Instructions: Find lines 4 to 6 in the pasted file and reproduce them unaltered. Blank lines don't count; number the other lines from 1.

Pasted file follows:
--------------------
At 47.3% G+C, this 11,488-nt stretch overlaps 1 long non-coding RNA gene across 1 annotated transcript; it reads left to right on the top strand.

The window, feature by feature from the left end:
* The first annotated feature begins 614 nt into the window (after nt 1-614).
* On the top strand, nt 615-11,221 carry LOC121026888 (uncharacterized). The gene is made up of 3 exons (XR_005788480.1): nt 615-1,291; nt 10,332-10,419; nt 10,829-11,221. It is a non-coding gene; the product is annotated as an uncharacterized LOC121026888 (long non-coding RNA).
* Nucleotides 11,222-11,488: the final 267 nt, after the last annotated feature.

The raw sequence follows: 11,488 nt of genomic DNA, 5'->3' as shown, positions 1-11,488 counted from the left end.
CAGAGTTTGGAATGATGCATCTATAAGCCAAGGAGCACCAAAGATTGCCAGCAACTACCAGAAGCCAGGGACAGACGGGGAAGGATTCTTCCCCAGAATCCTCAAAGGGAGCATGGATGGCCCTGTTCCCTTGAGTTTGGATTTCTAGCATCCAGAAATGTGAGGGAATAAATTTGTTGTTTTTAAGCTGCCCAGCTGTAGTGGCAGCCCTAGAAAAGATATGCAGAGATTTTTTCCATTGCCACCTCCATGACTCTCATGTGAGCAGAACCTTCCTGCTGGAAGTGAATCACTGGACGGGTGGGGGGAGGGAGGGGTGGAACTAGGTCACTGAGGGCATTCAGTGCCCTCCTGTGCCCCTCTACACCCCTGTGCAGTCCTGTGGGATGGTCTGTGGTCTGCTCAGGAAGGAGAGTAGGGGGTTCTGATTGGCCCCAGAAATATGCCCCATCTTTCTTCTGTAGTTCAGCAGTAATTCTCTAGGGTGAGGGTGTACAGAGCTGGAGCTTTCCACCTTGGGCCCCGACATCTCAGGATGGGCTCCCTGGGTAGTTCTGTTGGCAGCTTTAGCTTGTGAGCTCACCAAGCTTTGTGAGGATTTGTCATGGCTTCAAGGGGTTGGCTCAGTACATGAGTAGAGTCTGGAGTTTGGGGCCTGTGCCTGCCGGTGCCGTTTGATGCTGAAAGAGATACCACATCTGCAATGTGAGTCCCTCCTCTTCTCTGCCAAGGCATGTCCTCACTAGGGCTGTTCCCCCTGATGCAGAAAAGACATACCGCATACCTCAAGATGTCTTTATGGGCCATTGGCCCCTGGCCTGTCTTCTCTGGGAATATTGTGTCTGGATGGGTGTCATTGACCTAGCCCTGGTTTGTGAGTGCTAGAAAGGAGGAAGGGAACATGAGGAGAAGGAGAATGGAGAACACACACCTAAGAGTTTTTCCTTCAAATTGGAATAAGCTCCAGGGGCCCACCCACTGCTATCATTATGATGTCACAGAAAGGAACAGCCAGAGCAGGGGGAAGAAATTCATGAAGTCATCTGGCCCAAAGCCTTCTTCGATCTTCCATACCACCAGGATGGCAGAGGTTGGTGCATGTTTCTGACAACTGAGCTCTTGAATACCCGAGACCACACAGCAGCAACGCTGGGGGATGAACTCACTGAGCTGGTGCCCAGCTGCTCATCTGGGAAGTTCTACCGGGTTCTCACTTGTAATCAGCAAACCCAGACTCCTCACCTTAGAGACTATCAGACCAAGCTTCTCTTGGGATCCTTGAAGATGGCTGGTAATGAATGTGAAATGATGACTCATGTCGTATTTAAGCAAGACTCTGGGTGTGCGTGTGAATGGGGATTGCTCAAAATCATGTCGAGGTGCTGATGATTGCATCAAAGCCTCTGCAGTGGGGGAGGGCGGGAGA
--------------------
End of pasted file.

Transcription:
* On the top strand, nt 615-11,221 carry LOC121026888 (uncharacterized). The gene is made up of 3 exons (XR_005788480.1): nt 615-1,291; nt 10,332-10,419; nt 10,829-11,221. It is a non-coding gene; the product is annotated as an uncharacterized LOC121026888 (long non-coding RNA).
* Nucleotides 11,222-11,488: the final 267 nt, after the last annotated feature.

The raw sequence follows: 11,488 nt of genomic DNA, 5'->3' as shown, positions 1-11,488 counted from the left end.